Getting back to work

I took the holidays off, but now it’s back to work! And I am excited about the work. I’ve started the research for the term papers that I had to defer last semester, and I’ve cut my course load down for this semester. I’ll be taking three courses – the honours seminar (of course), Theoretical and Cultural Studies: Performance/Performativity, and a directed reading course in feminist film theory (we haven’t nailed down the syllabus yet, but I’ll keep the blog posted). The directed reading should be easier to manage than a third regular class, and it will help with the honours project.

Today I did two exciting academic things.

First, I responded to the comments that we received on the DH 2013 proposal. The comments were, according to my co-author, “excellent.” Our scores ranged from 93% to 53% over four reviewers, which made me queasy with nerves when I first read them, but the comments themselves seemed very reasonable. They asked some clarifying questions and wanted more specifics, which I think (fingers crossed) I was able to provide in the brief 250-word response.

Second, I sent in a proposal to the Feminist Porn Conference. My proposal after the cut later. This is the first proposal I’ve put together entirely on my own (and even this was not entirely on my own, as I had help in editing it). The paper, if it’s accepted, will be a section of my honours thesis. I proposed four films to be compared in this paper, which is hopefully not too much. I don’t know how long conference papers are supposed to be. I had originally planned to submit a proposal that was not related to my honours project, but multiple friends pointed out that by April I will be just coming out of that massive project and probably would do best to keep this proposal realistic, just in case it is accepted.

I also did a third academic thing, which is not exciting. I read another two chapters of Downriver for my London course term paper. This is not at all porn related, but I think it qualifies as a sex text, given that almost all the women Sinclair mentions are prostitutes, and his use of “like a stitched up vulva” to describe a location (this got an immediate WTF?! note next to it). I have many things to say about Downriver, and hopefully they’ll be more articulate than their current state, which is a constant stream of “ARGH! Why is this book so awful?!” I am optimistic that the things I hate about it will make it interesting to write about. The paper is due at the end of January, and I’m hoping to be through the book (in all its pretentious unreadability) by mid-week.

And now, my proposal! 

Title: Feminisms In Bed Together: How Feminist Pornography Responds to Anti-Porn Feminism

Robin Morgan famously stated that “pornography is the theory, and rape is the practice.” I propose that the ‘theory’ of feminist pornography is demonstrably different from the ‘theory’ of mainstream pornography that Morgan so adamantly opposed, and also that mainstream pornography is not as monolithic as this quote suggests. Rather than arguing against anti-porn feminist critiques, my research examines how feminist pornography responds to these critiques, and whether the response is effective. I also examine whether mainstream pornography has shifted in response to these critiques, and if so, how and how far. My preliminary research suggests that while there are substantial differences between mainstream and feminist pornography, there are also areas of overlap. The response to anti-porn feminist critiques echoes throughout much contemporary pornography, both feminist and mainstream.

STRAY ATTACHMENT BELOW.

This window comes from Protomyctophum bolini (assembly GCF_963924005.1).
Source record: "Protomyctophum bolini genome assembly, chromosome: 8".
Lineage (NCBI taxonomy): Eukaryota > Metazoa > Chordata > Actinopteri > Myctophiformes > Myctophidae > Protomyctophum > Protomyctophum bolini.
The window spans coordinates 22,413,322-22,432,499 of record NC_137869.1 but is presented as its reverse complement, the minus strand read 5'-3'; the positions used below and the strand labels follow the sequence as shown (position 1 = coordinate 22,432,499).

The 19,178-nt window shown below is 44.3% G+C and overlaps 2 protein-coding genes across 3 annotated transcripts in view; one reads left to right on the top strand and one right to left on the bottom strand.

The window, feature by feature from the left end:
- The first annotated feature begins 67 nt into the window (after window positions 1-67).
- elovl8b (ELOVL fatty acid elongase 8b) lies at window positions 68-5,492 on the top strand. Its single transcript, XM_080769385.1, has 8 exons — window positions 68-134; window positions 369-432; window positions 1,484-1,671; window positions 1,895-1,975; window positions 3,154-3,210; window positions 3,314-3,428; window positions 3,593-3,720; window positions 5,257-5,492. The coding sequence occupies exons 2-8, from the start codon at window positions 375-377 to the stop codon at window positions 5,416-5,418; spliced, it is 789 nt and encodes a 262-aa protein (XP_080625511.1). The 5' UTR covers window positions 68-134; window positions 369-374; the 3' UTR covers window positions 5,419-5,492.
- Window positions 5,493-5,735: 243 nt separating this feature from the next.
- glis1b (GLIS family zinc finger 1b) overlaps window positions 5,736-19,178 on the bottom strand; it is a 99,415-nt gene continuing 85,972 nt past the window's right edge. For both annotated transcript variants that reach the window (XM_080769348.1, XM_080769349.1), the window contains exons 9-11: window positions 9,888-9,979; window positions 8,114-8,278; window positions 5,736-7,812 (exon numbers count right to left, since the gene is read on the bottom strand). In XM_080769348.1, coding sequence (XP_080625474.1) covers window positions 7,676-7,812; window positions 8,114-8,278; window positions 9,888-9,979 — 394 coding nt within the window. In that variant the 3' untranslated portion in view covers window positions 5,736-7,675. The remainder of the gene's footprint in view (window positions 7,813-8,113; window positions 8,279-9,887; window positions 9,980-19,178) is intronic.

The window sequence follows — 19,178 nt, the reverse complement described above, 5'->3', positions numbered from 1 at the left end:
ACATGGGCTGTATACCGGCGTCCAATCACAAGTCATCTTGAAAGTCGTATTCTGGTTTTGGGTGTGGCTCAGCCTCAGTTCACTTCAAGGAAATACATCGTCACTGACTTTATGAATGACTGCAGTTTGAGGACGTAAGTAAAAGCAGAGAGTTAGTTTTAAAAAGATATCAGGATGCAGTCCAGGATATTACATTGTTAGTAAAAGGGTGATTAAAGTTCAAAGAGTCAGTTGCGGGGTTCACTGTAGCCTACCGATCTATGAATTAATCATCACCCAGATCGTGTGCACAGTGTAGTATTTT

However, this is not research that offers tidy answers. There is no universal, cohesive definition of feminist pornography, anymore than there is a universal, cohesive definition of feminism, or even anti-porn feminism. Alison Butler asserts “women produce feminist work in a wide variety of forms and styles,” and this applies to feminist pornography as much as to any other feminist cultural practice. My research indicates that the tropes, highlighted by anti-porn feminists, of passivity, coercion, homogeneity and objectification, are not universally present in mainstream pornography or universally subverted in feminist pornography, and that these tropes are subverted and excluded by feminist pornographers in a variety of ways. This suggests that the critiques of anti-porn feminists are being taken up and incorporated into feminist pornography, and that the lines between feminist and mainstream pornography are blurry, with areas of overlap.

This paper will present the results of my comparative analysis of feminist and mainstream pornography. This analysis compares Feminist Porn Award winners Fuckstyles of the Queer and Famous (FPA winner 2012, Most Deliciously Diverse Cast) and Cabaret Desire (FPA winner 2012, Movie of the Year) with AVN Award winners Asa Akira is Insatiable 2 (AVN winner 2012, Best Director Non-Feature Film) and Portrait of a Call Girl (AVN winner 2012, Best Feature Film).

Bio:

Tiffany Sostar is a sex-positive feminist and a bisexual, genderqueer, kinky, polyamorous, porn-loving and porn-studying student at the University of Calgary. She is in her fourth year of a combined degree in English and Women’s Studies. She is also a feminist activist, and is the founder/director of Possibilities Calgary Bisexual + Pansexual Community (www.facebook.com/possibilitiescalgary), a co-founder of BAT YYC, a queer-friendly, feminist kink group, and runs Feminist Film Studies, a monthly porn viewing and analysis group.

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